The Ethical Medicines Industry Group is calling on the UK Government to give more details about value based pricing, and its relationship with NICE.
This comes on the day that a Parliamentary inquiry into NICE begins in earnest, which is looking into the workings of NICE as a health technology assessor.
Pharma companies and member bodies such as EMIG had until yesterday to submit their evidence as to how well NICE works, and what changes they would make.
First among the list that EMIG is calling for is: “Further clarity on the shape and implications of value-based pricing,” as details on the scheme – which will give new definitions of value for drugs and possibly allow the government to set prices at launch by 2014 – have been thin on the ground.
EMIG, which represents small to medium sized pharma companies in the UK, is not legally involved in VBP. Discussions over the new scheme have been taken on by the ABPI, who began negotiations with the Department of Health and the government in September.
EMIG Chairman Leslie Galloway said: “As the negotiations to shape the future of value-based pricing get underway now is an opportune time for the committee to investigate how the creation of a new pricing system for innovative medicines can deliver better access to medicines for patients, drive value for money in the NHS and contribute to a flourishing life sciences sector in the UK.”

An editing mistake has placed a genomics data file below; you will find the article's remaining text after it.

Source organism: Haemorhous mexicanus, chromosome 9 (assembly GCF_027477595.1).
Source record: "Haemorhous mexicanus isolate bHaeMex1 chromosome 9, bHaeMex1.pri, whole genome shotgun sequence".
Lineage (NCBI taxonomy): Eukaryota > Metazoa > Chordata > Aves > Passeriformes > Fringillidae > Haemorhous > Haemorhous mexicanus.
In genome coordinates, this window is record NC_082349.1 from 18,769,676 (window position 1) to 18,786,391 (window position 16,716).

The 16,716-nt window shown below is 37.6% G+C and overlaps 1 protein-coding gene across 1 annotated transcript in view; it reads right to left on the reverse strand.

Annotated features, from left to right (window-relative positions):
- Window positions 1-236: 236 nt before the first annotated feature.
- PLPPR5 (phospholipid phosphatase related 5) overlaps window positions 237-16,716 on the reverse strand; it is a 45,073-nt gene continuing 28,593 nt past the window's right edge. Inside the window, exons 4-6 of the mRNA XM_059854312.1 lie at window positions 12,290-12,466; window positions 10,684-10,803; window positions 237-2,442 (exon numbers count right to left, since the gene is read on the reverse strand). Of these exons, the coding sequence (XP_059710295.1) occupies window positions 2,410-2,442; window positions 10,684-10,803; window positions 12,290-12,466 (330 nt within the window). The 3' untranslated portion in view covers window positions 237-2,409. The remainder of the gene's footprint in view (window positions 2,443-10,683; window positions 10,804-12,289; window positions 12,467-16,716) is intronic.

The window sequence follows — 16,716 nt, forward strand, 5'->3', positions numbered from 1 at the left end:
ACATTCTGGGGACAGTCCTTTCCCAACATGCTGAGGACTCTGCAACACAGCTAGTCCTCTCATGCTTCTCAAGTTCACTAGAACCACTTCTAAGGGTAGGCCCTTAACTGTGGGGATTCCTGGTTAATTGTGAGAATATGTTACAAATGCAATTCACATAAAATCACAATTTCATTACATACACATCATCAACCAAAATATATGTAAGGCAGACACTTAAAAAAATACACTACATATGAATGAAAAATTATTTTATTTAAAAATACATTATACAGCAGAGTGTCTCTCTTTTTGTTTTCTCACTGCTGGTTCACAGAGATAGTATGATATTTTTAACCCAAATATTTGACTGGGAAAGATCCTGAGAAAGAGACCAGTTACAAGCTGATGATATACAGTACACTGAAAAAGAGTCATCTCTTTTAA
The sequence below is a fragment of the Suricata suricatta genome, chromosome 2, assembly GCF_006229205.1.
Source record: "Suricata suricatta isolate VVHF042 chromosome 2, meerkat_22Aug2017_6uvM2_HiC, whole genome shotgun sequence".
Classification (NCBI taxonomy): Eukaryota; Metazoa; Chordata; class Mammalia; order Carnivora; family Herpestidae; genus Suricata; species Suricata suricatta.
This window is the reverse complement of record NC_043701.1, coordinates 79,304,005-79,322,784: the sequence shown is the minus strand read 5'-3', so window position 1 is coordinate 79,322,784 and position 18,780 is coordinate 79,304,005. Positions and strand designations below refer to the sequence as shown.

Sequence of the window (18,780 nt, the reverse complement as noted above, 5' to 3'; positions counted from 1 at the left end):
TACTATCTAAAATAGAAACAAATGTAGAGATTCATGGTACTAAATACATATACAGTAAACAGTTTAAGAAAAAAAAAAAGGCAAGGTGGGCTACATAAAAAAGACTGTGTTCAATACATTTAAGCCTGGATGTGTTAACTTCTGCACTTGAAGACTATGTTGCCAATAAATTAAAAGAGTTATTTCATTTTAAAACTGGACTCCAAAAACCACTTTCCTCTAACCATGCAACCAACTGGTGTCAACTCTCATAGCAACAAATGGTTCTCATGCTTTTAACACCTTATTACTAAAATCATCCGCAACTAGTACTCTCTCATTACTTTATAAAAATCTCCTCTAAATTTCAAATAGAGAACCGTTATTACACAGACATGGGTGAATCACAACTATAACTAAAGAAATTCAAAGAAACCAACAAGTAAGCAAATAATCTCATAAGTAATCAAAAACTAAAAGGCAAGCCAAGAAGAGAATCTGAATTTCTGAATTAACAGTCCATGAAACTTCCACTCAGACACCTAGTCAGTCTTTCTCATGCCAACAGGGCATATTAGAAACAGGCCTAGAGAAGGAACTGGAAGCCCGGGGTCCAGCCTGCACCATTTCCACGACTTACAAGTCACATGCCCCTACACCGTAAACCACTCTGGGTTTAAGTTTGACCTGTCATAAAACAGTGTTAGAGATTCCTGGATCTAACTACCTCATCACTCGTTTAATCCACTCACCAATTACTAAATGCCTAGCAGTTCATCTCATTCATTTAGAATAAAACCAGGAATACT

A senior member within the industry recently told PharmaTimes UK News that she thought VBP would just ‘fizzle out’ given that pharma has had no pilot schemes to test the system, and there is still little clarity even though it is due to be rolled out in just over a year’s time.
The arrival of a new health secretary in Jeremy Hunt may also have turned the tables as it was his predecessor, Andrew Lansley, who had the biggest appetite for VBP. The senior industry member said she believed that the current PPRS pricing scheme would be extended by 12 months, and a similar system would then be re-negotiated with much of VBP removed.
Meanwhile, EMIG said it welcomed the Health Select Committee’s inquiry into the National Institute for Health and Clinical Excellence (NICE).
In a statement it said this is a “timely opportunity for the SME specialist bio-pharmaceutical sector to reflect on the workings of the medicines regulator, in particular its future role in supporting the new commissioning environment and how the value of innovative new medicines will be assessed”.
VBP may water down NICE’s authority as it could be replaced by ‘VBP panels’ that would assess the value of a drug on new criteria, rather than just QALY. But details on this are still sketchy at best, and it is unclear as to what role NICE will have come 2014.
EMIG has used the enquiry as a means to ask for more from NICE.
Among its recommendations, the pharma body has asked for a “transparent and consistent approach to health technology assessment across the four nations”. Currently, NICE decisions are only binding in England and Wales, with Scotland and Northern Ireland having their own HTAs, which can differ in their opinions to NICE.
EMIG is also calling for no additional assessment of NICE approved medicines at a local level, something that should be made easier by the NICE Scorecard. This was set up last month and allows the DH to name and shame NHS bodies not adopting NICE technologies in a timely manner.